I, not us and them

ParisI’m going to say “I” quite a lot in this column.

Lately there’s been a little too much “we”, “us” and “them” for my taste, but mainly I’m doing it because writers indulge in the imperious “we” only when they’re feeling authoritative, secure enough to speculate on what “we” think; and right now I’m not sure I know a damned thing.

Another awful thing has happened, this time in Paris.

I didn’t want to write about it. These days, no matter how quietly I might write, my column is a monologue, spoken against and over and through ten thousand similar monologues, all forming an unintelligible cacophony of analysis.

Mainly I didn’t want to write about it because a column is a performance, and a performer by definition is the star of his or her show, and I do not want to insert myself and my career into the murder and maiming of 500 people. In order to be honest I must write about “I” and not “we” or “them”, but this latest horror is fundamentally not about me.

The solution? Don’t write about Paris. Leave the obituaries to people who knew and loved the dead. Leave the analyses to those who have read more than a Salon.com article about Isis or Daesh or whatever I’m supposed to call them now.

But then I began to worry. Wouldn’t it be a form of desertion not to write about Paris, or at least a breach of the etiquette of public writing? Surely by virtue of having a voice in a national newspaper I am required to contribute to discussions about awful events? Don’t I have some sort of duty to offer formal condolences?

Certainly, great swathes of the internet would insist that I do. Once, when monsters did monstrous things, we all stood shoulder to shoulder and accused them. Now our solidarity lasts only as long as it takes for the first think-pieces to appear. Then we begin to point at the people standing next to us, first at those we believe allowed the tragedy to happen, and then finally, and perhaps most bitterly, at those who are not showing the required amount of grief or are grieving for the wrong victims.

The demands of this new zeitgeist are confusing to me, and so I imagined myself walking past the open gates of a graveyard and seeing a large family, strangers to me, standing weeping around a grave. I could go over and offer discreet condolences. Some of the family might even appreciate it. But if I chose not to, and instead wished them well in my head and walked on, would I be failing in some basic human duty? No, I decided.

Then I wondered what it would be like to storm up to the graveside and to yell, “You monsters! Don’t you know that someone else was buried over there in that plot yesterday? How dare you stand here at this grave and ignore that one over there?” And I saw quite clearly just how narcissistic that would be; and how revealing.

Much of the  finger-pointing is just an unconscious reflection of unhappy relationships

If I condemn others for not caring enough about what I care about, I am not really talking about an issue. Rather, I am presenting my view of justice and proportion as the topic of discussion. And more often than not that means I’m going through some personal crisis involving an outraged sense of justice and a lost sense of proportion.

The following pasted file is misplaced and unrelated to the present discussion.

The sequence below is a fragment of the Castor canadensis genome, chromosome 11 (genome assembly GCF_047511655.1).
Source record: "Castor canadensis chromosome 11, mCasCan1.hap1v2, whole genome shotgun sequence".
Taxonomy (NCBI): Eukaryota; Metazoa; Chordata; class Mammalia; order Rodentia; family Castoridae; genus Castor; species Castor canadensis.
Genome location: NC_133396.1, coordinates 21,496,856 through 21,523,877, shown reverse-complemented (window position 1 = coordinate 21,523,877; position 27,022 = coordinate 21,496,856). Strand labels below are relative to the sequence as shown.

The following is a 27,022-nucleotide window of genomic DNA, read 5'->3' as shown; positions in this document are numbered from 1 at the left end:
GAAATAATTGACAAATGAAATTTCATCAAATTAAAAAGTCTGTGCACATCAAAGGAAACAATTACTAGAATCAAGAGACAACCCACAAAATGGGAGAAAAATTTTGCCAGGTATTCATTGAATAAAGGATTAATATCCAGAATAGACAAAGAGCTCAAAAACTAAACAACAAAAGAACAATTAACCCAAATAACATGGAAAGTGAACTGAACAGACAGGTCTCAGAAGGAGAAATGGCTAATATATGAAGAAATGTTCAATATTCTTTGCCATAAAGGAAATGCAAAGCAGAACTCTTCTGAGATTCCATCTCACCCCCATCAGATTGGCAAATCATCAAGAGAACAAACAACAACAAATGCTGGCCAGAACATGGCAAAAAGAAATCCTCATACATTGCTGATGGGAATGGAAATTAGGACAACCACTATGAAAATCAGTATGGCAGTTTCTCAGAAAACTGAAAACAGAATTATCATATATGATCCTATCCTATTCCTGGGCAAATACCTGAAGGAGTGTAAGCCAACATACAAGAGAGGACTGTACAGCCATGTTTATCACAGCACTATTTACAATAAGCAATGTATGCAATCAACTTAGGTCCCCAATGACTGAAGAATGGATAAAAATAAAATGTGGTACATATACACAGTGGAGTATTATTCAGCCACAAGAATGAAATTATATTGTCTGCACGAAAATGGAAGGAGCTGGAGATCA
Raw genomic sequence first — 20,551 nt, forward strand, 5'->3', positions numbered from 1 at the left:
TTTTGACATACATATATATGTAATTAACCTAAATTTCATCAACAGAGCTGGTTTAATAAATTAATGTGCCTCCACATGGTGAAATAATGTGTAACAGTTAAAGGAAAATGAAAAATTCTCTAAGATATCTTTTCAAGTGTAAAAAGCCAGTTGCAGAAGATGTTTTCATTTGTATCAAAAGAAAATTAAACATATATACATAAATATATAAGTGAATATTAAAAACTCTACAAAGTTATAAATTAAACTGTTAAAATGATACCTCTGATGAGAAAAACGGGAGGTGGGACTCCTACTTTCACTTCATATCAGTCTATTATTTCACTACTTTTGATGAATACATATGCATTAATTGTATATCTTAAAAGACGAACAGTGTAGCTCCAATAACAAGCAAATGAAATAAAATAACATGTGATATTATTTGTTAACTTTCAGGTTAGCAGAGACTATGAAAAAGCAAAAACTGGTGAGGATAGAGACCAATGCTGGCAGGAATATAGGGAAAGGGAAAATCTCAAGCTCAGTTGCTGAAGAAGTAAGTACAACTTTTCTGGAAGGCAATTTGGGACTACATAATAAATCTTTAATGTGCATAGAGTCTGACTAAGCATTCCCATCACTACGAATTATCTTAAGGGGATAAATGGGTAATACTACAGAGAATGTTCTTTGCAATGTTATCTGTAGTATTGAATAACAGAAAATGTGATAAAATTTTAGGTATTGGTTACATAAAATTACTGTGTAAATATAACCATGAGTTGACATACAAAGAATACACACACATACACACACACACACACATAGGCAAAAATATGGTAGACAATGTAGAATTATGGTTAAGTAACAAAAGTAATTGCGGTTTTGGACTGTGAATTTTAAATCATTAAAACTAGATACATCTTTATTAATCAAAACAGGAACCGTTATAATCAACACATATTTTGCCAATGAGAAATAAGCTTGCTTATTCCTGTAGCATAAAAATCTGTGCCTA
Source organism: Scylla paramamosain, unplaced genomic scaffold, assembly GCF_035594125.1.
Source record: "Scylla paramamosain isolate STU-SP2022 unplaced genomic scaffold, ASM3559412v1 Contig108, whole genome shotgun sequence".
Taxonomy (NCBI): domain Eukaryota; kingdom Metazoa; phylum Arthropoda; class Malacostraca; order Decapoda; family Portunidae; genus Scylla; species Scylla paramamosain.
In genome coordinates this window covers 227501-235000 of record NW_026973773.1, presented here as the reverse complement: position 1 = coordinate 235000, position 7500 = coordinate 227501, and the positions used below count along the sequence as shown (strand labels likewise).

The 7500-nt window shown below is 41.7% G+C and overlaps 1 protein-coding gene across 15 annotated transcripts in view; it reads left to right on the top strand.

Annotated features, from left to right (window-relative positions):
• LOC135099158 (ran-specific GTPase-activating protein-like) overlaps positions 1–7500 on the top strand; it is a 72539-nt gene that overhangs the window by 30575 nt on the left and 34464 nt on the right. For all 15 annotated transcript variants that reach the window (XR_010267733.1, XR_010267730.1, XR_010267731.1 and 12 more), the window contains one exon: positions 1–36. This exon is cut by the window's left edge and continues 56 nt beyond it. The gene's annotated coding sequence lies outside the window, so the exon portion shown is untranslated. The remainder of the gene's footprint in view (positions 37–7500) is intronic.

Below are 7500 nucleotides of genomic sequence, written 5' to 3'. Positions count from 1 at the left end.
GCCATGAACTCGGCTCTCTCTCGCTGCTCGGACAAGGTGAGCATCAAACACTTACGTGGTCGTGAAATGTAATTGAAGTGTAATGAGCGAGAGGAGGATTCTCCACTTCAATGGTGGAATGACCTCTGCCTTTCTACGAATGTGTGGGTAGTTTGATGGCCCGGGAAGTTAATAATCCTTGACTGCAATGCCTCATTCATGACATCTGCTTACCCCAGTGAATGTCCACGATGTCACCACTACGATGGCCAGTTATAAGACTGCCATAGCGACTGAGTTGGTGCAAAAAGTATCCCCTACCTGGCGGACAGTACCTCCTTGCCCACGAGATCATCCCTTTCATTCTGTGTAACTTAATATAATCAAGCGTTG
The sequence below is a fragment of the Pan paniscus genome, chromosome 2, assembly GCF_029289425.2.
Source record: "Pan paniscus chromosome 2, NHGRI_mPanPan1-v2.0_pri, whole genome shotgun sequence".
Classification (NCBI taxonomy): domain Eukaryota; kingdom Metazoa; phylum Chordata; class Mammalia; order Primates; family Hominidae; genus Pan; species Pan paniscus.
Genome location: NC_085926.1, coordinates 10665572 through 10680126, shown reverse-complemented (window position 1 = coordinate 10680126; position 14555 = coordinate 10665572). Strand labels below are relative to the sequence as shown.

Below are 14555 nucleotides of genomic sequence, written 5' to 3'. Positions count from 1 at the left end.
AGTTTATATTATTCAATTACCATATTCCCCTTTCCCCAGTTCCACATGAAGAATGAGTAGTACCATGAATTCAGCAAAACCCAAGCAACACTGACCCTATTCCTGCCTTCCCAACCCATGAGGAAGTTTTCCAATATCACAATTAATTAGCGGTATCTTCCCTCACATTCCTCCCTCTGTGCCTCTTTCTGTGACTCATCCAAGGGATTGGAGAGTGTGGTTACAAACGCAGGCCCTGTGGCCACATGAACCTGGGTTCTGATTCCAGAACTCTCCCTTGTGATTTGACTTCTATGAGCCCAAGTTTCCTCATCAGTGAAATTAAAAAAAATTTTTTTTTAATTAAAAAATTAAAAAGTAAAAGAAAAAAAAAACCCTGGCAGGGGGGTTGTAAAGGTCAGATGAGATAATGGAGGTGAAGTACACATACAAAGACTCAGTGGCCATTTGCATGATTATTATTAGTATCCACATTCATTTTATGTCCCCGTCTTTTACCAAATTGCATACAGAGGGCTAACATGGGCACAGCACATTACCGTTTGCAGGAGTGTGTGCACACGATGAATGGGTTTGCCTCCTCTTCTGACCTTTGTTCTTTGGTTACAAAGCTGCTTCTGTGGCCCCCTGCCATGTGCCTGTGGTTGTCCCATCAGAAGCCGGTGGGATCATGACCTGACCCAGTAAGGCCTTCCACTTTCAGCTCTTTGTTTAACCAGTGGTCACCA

Indeed, I suspect that much of the digital finger-pointing and virtue signalling that I’ve seen online, draped in the flag of ethics or politics or religious debate, is really just an unconscious reflection of unhappy relationships, frustrations at work, and deep, understandable anxieties about the future.

For me, the anxiety is growing, but homicidal maniacs are only part of the problem. My anxiety is mostly caused by the chaos of too much contradictory information about too many bloody events with too few lines drawn under them: an endless series of dockets opened and partially investigated before being added to a pile.

Like someone clinging to the clapper of a vast, deafening bell, I feel swung this way by spun reportage, then that way by canny speculation. I swing to the political left, drawn by my desire to believe that people are good and that everything is going to turn out all right, and then I swing to the right, pulled by my suspicion that only brutal might can defeat death cults.

And all the while the clanging resounds and resounds, making thought impossible; turning me into a creature of sound bites, of half-read headlines, of uninformed squabbles over religion and migration; of pure reaction.

Every time the words get in the way. Perhaps because, in the end, there are so few words I can say honestly and without pretence:

I’m sorry this happened.

I don’t understand.

People are monstrous.

People are kind.

People survive.

I hope.


First published in The Times and Rand Daily Mail

Published by Tom Eaton

Tom Eaton is a columnist, satirist, screenwriter and sometime-novelist.

3 thoughts on “I, not us and them

  1. i don’t Know what to say, that was beautiful. but that to is not what i mean for how can so much death be transformed to beauty by your pen. so i say again, that was beautiful, but should i scream it aloud it will never be enough.


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